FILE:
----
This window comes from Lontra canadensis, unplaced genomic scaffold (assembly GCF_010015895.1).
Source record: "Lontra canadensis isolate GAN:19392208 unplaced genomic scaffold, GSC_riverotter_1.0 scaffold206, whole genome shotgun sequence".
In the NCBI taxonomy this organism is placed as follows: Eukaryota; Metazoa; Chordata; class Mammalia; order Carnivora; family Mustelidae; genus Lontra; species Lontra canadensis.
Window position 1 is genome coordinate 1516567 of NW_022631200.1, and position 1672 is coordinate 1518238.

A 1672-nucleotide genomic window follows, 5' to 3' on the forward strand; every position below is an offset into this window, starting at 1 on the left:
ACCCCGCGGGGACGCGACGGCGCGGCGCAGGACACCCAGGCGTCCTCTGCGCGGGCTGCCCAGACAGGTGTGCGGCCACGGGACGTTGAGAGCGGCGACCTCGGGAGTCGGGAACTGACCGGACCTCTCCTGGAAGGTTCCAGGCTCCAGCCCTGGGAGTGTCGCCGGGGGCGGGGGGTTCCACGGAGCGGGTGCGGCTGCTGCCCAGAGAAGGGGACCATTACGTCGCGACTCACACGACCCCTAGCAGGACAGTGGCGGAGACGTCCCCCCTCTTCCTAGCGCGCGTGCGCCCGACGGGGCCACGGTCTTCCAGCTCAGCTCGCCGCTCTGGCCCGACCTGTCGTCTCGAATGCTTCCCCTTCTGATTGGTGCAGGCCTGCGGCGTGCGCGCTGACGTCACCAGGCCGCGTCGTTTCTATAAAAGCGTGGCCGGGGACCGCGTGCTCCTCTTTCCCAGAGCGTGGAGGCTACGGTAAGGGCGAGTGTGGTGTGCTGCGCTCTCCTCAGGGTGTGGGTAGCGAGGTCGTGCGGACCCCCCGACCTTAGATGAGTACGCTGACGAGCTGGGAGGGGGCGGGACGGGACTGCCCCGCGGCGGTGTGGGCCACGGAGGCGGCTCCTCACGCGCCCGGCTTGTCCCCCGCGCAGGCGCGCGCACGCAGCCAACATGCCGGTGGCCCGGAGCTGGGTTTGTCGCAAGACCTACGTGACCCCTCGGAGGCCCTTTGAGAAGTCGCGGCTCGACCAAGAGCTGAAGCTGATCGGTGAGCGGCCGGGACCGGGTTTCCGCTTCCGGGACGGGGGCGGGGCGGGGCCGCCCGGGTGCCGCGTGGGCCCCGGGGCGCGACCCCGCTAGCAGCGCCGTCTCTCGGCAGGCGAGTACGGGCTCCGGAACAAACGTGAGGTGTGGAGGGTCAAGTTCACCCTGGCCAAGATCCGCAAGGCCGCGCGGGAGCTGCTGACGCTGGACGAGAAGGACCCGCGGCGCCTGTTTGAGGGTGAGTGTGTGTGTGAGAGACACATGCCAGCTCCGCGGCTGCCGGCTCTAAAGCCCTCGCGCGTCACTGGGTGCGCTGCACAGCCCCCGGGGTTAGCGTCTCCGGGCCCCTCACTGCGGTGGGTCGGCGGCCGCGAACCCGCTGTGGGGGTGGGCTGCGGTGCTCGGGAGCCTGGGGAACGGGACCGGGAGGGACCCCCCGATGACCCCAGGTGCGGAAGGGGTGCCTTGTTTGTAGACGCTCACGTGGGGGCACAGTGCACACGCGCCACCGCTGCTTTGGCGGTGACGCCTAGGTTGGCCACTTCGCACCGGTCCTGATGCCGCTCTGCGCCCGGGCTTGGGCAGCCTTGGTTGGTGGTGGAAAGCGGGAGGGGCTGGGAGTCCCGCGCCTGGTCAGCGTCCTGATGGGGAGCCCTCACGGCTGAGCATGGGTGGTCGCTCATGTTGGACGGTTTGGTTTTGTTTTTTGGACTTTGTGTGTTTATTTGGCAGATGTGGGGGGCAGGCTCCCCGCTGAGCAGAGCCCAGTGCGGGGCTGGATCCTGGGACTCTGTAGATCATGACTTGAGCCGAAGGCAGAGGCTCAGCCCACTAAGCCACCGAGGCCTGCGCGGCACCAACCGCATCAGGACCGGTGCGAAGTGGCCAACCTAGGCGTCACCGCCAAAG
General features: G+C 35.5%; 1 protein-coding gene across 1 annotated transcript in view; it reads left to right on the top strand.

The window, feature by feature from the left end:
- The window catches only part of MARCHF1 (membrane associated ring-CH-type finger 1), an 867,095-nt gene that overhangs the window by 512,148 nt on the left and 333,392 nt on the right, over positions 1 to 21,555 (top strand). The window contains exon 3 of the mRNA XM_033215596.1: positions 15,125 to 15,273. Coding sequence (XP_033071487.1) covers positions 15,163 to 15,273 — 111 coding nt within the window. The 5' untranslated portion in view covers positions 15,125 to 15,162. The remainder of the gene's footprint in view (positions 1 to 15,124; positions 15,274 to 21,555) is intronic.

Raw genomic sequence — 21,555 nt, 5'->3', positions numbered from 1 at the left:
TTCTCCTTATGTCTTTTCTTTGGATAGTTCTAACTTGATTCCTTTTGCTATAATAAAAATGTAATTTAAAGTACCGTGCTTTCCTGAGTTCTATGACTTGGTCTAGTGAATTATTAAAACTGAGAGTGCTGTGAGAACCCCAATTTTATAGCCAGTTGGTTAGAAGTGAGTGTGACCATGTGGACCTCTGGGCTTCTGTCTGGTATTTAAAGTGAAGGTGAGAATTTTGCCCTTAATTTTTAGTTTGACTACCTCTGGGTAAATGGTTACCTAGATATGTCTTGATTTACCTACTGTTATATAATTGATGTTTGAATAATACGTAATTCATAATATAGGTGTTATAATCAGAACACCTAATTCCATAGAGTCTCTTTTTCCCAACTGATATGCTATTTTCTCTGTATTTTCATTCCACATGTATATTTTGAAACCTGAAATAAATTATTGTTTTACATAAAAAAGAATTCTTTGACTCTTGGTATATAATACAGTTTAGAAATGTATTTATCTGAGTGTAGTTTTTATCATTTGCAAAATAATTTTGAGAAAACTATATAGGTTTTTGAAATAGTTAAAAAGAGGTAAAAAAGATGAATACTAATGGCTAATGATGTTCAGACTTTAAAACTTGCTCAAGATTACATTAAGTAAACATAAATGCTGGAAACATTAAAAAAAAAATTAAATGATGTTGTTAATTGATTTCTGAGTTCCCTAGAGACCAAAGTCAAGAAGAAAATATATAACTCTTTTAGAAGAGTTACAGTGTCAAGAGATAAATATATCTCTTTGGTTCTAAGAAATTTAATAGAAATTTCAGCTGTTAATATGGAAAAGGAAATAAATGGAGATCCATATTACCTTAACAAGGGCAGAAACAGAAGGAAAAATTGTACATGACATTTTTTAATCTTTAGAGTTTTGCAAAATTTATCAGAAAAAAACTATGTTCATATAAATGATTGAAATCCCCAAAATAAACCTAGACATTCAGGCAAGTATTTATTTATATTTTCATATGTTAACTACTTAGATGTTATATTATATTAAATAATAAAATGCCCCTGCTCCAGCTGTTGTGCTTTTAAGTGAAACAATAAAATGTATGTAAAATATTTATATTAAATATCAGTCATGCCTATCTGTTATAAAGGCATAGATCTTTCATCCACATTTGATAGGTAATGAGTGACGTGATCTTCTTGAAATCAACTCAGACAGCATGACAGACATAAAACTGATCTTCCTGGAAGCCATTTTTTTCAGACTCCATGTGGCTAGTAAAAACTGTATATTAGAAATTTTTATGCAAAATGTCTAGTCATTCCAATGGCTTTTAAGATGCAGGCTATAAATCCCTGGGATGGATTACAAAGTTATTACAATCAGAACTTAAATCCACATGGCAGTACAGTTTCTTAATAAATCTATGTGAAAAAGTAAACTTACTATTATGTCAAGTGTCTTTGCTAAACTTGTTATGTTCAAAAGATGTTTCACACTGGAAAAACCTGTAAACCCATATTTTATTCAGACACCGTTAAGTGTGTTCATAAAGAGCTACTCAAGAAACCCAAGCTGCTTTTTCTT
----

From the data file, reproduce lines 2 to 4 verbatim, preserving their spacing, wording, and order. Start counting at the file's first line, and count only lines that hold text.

Source record: "Lontra canadensis isolate GAN:19392208 unplaced genomic scaffold, GSC_riverotter_1.0 scaffold206, whole genome shotgun sequence".
In the NCBI taxonomy this organism is placed as follows: Eukaryota; Metazoa; Chordata; class Mammalia; order Carnivora; family Mustelidae; genus Lontra; species Lontra canadensis.
Window position 1 is genome coordinate 1516567 of NW_022631200.1, and position 1672 is coordinate 1518238.